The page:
Monday, December 28, 2009
Another great Christmas behind us - nice pressies, wonderful family gatherings (they get better every year!), a couple of nice photographs of a gorgeous, beautiful young lady with fabulous hair.
Can't wait 'till she's a little older and a lot less shy!
Sunday, December 20, 2009
If you find a tiny little bit of new energy in your spirit and a fresh spring in your step, it's because tommorow will mark the winter solstice.
The sun begins its return! The new year begins!
Monday, December 14, 2009
Not to mention lots of pretty girls who'd lovingly caress my smooth skin day and night.
I have to admit the promise was kept. The girls are nice. 'specially the full-time one now in my life. And she really appreciates when I take time to shave.
Gillette always seemd to work for me, even when, 20 years ago at age 58, I bought a shiny new English sports car. It didn't seem to make much change to my social life. (It's under cover now for the winter, just waiting for spring.)
But Gillette was keeping its promise.
So Tiger went with the Gillette promise. Certainly seemed to work for him. He got lots of pretty girls. Gillette must have been pleased. Until everyone found out.
Now they don't want anything to do with him. Seems to me they should be really proud their products work so well.
Ah well. Who ever said life was fair?
Sunday, December 13, 2009
This is never a pretty sight.
Anthropomorphists live in some fairyland of "noble beasts" without terror and savagery.
The reality is that cowardly canine predators run the terrified deer to the point of exhaustion, drag it down from behind and begin eating the deer alive.
One wonders how long it takes for a deer to die from blood loss?
We wanted to see if we could get a photographic record of the killer(s), so we set up my automatic, infra-red camera over the scene and left it for a couple of days.
That was more than a week ago. The only visitors to the carcass over that time have been a Bald Eagle, a Red-tailed Hawk and a bunch of Ravens and Crows. (BTWay, did you know that a flock of Crows is called a "murder"?)
Which brings us to the point of this story. How did those scavengers find that fresh carcass, deep in a hemlock/pine forest? I doubt they could have seen it from the air.
Which leaves scent as the only other possibility. And leaves us with a new understanding of how our natural world really works.
I knew that Turkey Vultures locate decaying food by scent from an earlier experience.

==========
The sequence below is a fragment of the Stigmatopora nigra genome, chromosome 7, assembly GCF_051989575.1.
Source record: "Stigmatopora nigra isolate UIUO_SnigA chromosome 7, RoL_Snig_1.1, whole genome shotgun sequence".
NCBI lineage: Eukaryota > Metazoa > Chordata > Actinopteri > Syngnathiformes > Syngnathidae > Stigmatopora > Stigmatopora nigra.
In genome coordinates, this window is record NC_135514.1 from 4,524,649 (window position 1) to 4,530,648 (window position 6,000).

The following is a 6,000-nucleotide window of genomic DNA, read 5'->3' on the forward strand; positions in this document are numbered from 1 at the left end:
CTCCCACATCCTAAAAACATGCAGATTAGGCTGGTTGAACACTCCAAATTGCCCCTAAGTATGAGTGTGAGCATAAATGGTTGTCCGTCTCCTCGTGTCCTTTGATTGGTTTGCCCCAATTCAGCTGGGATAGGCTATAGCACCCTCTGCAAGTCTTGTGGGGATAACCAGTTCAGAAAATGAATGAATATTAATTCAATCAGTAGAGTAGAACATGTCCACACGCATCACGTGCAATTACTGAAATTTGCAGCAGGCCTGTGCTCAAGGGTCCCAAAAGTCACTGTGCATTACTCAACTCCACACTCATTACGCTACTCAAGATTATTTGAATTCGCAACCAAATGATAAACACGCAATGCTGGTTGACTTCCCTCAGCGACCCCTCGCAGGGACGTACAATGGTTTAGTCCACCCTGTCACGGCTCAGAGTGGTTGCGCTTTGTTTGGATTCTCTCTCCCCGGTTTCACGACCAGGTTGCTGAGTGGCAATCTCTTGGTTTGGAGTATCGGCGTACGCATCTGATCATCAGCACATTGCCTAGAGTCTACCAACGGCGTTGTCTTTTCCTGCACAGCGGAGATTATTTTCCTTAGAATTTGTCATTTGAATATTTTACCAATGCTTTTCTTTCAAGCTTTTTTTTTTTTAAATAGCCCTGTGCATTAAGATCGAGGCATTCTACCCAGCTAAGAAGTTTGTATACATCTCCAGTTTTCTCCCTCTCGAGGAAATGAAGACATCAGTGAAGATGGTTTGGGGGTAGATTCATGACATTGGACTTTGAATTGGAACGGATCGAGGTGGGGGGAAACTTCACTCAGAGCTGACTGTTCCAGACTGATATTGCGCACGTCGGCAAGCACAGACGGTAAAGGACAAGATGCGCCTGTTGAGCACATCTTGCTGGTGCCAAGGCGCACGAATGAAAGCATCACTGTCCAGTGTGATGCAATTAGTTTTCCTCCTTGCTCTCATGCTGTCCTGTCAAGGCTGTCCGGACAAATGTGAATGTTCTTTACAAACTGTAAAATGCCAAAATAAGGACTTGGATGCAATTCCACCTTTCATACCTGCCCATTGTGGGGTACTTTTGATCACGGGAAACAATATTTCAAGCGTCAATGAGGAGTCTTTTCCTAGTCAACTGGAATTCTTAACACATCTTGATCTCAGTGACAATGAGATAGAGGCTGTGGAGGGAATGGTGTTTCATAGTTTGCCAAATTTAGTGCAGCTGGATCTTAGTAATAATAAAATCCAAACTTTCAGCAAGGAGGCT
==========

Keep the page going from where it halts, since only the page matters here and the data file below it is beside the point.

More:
I'd once collected a couple of road-killed raccoons from just down the road, and carried them out of sight into the woods well down the trail behind my home. I hid them well, deep under the dense early-summer foliage of some mature beech and oak trees. They were completely hidden from overhead view.
Couple of days later I was enjoying an early evening stroll and was more than a little surprised to startle three vultures feeding on the raccoon carcasses.
By that time the coons were pretty "ripe" and probably could have been scented from high in the sky.
But the deer carcass was fresh, not more than two or three days old, and the weather was cool, freezing at night and close to freezing during the day.
There couldn't have been much scent for the birds to pick up.
So, one assumes, the scenting power of scavenging birds must be quite acute.
The camera is still in position and we'll be monitoring activites as long as we can. That may not be as long as we'd like, however, because the weatherman is predicing -15 to -20 overnight in a day or so and the camera may not like those conditions.
Thursday, December 10, 2009
Hunters of white-tail deer often tell tales of the "intelligence" of these animals, and of the many calculated, effective, reasoning ways they have of outsmarting hunters.
In a long lifetime of careful observance of wild birds and animals, I have seen many examples of white-tail trickery.
But nothing, by white-tail or other animal, that began to compare with the actions of one wily doe a couple of years back.
It was a glorious early November day. Bright, sunny, crisp, hardly a breath of wind.
I was working my way quietly along a large granite hogback ridge high in the Wolf Grove of Lanark County, Ontario. The Grove is a very large, rough area blanketed by mixed forest and networked with beaver ponds on the edge of the Canadian Shield.
Below the ridge a narrow, deep beaver pond stretched a mile or more.
To the west across the pond I could hear several hounds. They were on a trail, no doubt that of a white-tail. As I listened the sound alternately faded and swelled. The hounds were coming my way.
On a large, comfortable log with excellent open view of the pond and surrounding area I settled, my back to a birch tree, ready to observe whatever might happen.
Slowly the hounds drew closer. White-tails may be hunted with hounds in this part of Ontario, and good deer hounds move slowly with lots of noise.
These were good hounds.
After some time I was beginning to chill when a slight motion well up the pond to my right caught my attention. A white-tail doe had stepped quietly to the water's edge and paused to look behind her.
The dogs were still far away. Surely too far for her to be moving ahead of them.
For a few moments she stood, still as the granite ridge itself. Then she stepped carefully into the water and began swimming quietly down the pond toward me. She had no suspicion of my presence.